Monday, May 21, 2012
On the Seahawks' deal for Kellen Winslow
By Mike Sando
The Seattle Seahawks have added two tight ends over the past 10 months with Pro Bowls on their resumes.
Neither move appeared to be a high priority at the time. Both have the potential to make the team better.
Zach Miller, signed in free agency from Oakland as training camps were beginning last summer, has company at the position after Seattle acquired Kellen Winslow from Tampa Bay in a trade Monday night.
Winslow's salary seemed like the biggest potential obstacle to him joining Seattle. The marriage otherwise seemed to make sense given that Seattle had not moved to replace John Carlson, who signed with Minnesota in free agency. We can now rule out Visanthe Shiancoe, 32, as a free-agent option for Seattle.
Winslow, the sixth player chosen in the 2004 draft, is an upgrade over Carlson from a talent standpoint. Questions about Winslow's knees and attitude have persisted over the years, but Winslow hasn't missed a game over the last three seasons. He hasn't incurred the off-field issues that marked the early portion of his career.
Tampa Bay is starting over under a new coaching staff. Winslow didn't fit into the new program. Seattle is two-plus years into coach Pete Carroll's tenure with the team. The Seahawks have twice gone 7-9. Now, with quarterbacks Matt Flynn and Russell Wilson newly aboard, Seattle is looking to take the next step.
Winslow finished last season with 75 receptions. He has reached at least 75 receptions four times in the last six seasons. No tight end in Seahawks history has approached that total for a season. That was supposed to change with Miller's addition last season, but he mostly made his mark as a blocker.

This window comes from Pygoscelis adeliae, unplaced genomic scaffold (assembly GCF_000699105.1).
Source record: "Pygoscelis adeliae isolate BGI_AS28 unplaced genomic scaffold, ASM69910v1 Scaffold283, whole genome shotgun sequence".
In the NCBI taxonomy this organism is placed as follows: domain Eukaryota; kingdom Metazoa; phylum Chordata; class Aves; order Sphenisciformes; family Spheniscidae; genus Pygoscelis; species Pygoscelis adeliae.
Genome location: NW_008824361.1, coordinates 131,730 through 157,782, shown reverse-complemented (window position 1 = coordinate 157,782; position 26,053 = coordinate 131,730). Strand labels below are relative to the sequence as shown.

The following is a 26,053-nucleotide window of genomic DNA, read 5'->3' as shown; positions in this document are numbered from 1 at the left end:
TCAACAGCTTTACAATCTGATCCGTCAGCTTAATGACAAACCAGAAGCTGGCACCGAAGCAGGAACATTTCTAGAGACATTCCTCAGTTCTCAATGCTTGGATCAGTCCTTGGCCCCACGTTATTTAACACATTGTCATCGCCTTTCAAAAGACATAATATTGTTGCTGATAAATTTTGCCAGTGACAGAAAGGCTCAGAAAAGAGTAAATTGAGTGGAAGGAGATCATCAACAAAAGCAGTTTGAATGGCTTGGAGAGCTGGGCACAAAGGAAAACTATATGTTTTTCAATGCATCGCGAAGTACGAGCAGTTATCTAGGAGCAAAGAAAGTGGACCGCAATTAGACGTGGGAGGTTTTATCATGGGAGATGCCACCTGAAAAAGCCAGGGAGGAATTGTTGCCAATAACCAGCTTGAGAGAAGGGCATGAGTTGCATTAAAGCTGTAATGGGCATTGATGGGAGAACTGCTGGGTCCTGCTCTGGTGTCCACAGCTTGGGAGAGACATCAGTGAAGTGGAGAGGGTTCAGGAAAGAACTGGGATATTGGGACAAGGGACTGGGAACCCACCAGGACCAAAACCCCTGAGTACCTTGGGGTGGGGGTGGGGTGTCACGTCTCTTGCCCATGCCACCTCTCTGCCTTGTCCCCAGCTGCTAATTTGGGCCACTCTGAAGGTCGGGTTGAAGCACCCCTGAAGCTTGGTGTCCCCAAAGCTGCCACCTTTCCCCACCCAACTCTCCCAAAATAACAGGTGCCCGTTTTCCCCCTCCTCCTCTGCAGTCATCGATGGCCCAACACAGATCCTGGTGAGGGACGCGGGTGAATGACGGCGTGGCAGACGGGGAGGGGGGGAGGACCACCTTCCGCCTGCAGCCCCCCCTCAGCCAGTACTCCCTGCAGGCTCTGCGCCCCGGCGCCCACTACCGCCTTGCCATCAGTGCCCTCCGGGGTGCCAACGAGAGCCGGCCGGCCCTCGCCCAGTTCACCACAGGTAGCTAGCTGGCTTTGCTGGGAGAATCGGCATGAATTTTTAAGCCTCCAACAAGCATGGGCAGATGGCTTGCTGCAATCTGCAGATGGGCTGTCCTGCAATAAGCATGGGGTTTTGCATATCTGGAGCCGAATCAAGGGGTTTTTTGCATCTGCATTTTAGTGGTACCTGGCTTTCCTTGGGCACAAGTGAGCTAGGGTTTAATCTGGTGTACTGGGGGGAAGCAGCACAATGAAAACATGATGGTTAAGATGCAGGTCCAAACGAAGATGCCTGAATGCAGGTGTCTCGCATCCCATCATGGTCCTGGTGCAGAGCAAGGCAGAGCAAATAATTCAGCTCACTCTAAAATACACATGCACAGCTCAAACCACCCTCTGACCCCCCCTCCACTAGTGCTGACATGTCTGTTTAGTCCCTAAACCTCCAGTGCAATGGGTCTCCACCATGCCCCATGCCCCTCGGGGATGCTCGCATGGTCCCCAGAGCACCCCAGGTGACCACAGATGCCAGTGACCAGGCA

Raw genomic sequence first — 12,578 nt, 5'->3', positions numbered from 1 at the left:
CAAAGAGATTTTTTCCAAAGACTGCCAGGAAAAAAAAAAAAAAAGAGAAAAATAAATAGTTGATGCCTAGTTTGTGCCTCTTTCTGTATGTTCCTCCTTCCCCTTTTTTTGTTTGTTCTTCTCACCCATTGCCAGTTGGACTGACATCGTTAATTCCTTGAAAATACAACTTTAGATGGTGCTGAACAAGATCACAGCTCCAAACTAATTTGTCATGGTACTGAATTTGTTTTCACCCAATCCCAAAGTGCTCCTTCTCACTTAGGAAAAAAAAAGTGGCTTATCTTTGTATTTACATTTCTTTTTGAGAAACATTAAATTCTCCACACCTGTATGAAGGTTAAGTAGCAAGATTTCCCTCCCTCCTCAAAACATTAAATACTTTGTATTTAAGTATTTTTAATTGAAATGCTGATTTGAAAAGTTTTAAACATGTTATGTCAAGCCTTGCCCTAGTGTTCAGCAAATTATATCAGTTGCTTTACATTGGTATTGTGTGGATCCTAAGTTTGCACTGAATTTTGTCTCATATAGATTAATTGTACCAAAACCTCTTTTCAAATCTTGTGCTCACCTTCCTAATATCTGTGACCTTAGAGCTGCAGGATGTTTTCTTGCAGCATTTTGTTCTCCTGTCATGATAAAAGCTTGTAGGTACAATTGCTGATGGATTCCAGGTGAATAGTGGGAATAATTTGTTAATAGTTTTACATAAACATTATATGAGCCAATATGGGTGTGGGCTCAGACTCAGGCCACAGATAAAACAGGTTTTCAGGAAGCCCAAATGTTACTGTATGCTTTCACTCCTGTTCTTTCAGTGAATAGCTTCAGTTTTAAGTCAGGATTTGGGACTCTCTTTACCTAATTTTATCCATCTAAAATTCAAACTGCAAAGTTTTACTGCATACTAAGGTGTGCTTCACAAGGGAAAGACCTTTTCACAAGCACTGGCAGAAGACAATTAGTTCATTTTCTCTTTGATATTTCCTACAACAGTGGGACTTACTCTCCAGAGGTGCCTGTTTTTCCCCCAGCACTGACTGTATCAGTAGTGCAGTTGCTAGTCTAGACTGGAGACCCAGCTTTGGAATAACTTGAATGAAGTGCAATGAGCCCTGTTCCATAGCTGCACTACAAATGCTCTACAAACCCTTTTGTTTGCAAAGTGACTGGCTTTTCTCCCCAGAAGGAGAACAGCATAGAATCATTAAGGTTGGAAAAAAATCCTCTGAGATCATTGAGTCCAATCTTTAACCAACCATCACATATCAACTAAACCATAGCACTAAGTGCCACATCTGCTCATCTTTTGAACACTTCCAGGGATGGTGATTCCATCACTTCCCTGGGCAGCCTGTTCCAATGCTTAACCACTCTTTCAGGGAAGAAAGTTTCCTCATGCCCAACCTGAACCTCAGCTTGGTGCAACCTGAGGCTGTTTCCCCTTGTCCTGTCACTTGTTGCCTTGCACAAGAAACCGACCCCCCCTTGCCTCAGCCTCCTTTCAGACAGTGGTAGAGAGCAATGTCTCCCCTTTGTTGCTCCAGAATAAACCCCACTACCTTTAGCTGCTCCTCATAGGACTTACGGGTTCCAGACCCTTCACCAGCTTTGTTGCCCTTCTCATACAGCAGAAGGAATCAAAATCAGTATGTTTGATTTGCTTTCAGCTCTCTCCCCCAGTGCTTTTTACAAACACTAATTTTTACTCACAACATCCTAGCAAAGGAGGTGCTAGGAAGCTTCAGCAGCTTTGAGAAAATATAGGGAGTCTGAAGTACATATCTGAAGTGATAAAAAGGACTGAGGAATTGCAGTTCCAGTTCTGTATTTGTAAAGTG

The Seahawks said they sent a 2013 conditional draft choice to Tampa Bay for Winslow. The team does have ample cap room to absorb the $4.8 million salary, should it remain in place. The conditional choice is a seventh-rounder that can upgrade to a sixth-rounder.
"He is too fast and athletic for linebackers to cover and too big for defensive backs to match up against," the Scouts Inc. report on Winslow reads in part. "He has a wide receiving radius with soft, sure hands that allow him to make tough catches. He is a willing and physical blocker but lacks the size and strength to do much more than get in the way when blocking inside."
Update: I initially misread Pat Yasinskas' item on Winslow's salary. Parting with Winslow saves the Bucs' $4.8 million. That is not necessarily what he'll cost Seattle against the cap. Winslow was scheduled to earn $3.3 million in base salary. He has a $550,000 roster bonus and a $500,000 workout bonus.